Pulling all-nighters on a regular basis should not be how your son or daughter prepares for school tests or projects. However, if it can’t be avoided try to help them make alternative arrangements for getting to school the next day. Instead of driving themselves when they have had little to no sleep, offer to drive them yourself or help them coordinate a ride from a friend so they are not driving while they are drowsy. Also, don’t forget to talk to your son or daughter about the dangers of drowsy driving. While you may understand the importance of talking to your child about the risks of alcohol or drug use, discussing the dangers of falling asleep at the wheel can be just as impactful for your young driver. Do your best to make time for that conversation now if you haven’t already.
3) Untreated Sleep Disorders
An undiagnosed or untreated sleep disorder can keep you from getting enough sleep on a regular basis, which can make you very tired during the day. Researchers estimate that more than 70 million Americans suffer from a sleep disorder. Those that may contribute to fatigue during the day and drowsy driving incidents include: obstructive sleep apnea (OSA), insomnia, and narcolepsy. It is estimated that 12 million people in the United States have OSA. In addition according to the National Sleep Foundation, people with untreated obstructive sleep apnea are up to 7 times more likely to have a drowsy driving crash. If you suffer from a sleep disorder your sleep patterns can become fragmented or disrupted on a regular basis, which can result in an accumulated “sleep debt” over time. That “sleep debt” must be repaid at some point in order for your body to continue functioning at an optimum level. Unfortunately, your body may involuntarily address an accumulated “sleep debt” at unexpected times, such as behind the wheel of a car.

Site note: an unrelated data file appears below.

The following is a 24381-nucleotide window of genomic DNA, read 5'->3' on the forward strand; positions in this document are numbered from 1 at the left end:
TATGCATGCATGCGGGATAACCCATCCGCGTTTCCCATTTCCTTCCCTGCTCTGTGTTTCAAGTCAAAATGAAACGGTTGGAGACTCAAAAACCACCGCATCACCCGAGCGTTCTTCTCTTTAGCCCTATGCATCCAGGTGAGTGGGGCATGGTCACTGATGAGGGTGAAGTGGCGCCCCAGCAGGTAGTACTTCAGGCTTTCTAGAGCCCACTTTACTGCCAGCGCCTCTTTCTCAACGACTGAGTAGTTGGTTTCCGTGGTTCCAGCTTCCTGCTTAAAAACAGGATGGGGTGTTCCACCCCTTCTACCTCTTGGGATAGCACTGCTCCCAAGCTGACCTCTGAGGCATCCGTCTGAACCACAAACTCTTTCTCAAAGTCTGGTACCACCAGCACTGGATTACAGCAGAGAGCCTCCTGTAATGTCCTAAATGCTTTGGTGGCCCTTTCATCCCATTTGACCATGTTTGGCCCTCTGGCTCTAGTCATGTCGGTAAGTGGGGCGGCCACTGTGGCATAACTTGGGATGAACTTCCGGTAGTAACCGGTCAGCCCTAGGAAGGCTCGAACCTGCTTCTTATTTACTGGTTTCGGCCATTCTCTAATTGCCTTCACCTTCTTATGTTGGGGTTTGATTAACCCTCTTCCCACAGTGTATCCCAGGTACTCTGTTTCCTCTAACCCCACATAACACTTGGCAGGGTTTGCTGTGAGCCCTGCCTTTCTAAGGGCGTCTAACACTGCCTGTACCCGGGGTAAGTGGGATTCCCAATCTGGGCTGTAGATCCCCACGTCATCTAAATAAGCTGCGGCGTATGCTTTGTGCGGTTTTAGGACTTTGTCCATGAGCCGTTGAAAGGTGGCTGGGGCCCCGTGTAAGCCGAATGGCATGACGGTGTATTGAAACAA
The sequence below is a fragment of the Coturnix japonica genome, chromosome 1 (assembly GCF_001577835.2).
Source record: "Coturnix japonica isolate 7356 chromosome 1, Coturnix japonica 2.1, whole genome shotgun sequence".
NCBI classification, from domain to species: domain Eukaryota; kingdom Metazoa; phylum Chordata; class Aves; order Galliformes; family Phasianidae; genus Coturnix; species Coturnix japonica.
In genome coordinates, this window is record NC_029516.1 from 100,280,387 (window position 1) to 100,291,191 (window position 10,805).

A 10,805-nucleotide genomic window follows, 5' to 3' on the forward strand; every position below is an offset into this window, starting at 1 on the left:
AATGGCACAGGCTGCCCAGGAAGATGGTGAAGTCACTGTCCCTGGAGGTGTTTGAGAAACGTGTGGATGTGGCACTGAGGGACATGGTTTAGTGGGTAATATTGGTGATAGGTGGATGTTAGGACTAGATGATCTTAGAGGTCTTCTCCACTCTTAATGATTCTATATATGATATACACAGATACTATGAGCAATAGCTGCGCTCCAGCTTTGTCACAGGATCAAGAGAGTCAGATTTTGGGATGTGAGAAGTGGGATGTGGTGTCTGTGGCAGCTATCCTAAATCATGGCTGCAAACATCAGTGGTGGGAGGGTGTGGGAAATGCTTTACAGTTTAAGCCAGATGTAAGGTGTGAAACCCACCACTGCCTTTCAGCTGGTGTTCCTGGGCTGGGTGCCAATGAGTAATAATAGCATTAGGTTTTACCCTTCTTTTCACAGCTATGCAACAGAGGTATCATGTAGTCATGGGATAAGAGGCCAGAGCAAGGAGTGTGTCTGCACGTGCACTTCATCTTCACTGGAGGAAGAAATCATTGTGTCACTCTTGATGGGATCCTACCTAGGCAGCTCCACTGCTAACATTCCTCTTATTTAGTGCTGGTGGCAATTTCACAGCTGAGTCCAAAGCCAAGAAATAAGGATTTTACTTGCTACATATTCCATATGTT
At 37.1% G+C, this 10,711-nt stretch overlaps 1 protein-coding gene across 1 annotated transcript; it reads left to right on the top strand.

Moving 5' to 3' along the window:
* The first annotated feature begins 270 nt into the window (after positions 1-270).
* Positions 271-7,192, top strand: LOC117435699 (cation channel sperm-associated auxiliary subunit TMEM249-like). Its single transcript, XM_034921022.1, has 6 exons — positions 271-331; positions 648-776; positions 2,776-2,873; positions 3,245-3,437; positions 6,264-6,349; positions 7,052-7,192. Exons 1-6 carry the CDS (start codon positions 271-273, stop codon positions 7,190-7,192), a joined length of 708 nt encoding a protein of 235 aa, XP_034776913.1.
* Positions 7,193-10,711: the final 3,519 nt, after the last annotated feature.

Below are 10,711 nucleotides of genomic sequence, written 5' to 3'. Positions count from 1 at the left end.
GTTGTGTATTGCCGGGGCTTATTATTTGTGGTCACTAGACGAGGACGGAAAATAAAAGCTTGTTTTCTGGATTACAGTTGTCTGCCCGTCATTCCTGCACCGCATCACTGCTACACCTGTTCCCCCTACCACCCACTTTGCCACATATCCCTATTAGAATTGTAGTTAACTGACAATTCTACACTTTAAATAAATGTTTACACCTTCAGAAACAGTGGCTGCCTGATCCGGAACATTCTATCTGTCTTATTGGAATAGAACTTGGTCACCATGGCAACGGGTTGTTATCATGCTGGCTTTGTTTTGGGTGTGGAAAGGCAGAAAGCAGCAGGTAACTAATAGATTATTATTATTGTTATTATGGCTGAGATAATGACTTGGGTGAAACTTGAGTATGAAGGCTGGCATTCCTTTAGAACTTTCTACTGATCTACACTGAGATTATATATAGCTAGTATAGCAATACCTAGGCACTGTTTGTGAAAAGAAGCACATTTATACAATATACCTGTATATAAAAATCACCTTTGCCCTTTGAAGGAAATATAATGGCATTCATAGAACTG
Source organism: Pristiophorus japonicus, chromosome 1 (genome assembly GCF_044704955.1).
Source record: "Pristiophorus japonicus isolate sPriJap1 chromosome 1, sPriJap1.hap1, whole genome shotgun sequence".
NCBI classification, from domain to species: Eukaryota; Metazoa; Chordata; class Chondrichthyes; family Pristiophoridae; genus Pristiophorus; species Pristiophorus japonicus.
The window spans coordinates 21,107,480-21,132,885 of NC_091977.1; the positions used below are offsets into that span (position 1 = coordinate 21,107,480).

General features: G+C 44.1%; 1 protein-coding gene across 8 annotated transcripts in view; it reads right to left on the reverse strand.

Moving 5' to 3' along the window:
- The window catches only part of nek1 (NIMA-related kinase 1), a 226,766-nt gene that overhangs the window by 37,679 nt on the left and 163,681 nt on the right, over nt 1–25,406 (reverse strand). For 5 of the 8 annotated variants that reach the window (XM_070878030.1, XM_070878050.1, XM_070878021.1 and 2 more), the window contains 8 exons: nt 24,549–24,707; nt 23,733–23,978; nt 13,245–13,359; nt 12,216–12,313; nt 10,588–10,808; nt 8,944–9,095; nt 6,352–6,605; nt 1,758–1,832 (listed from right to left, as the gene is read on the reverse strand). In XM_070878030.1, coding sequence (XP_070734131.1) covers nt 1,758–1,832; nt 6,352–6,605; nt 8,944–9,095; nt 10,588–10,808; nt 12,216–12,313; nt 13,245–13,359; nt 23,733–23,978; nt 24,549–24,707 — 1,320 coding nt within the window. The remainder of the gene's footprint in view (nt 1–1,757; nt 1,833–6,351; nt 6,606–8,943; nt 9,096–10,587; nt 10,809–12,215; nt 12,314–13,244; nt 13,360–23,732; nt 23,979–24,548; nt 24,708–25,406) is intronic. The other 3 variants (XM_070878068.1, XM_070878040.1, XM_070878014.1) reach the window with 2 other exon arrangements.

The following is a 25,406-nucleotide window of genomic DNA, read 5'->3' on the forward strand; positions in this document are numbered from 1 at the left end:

How to Prevent It:
The best thing you can do to prevent drowsy driving incidents that result from a sleep disorder is to get treatment from a physician. If you notice any symptoms of a possible sleep disorder, contact a doctor as soon as possible so you can get treated. If you notice that you are starting to fall asleep during the day or you are nodding off during everyday activities despite getting 8 hours of sleep on a regular basis, a sleep disorder could be to blame. In addition, if you have irregular breathing or increased movement during sleep you could be suffering from an undiagnosed sleep disorder that can impact your driving abilities.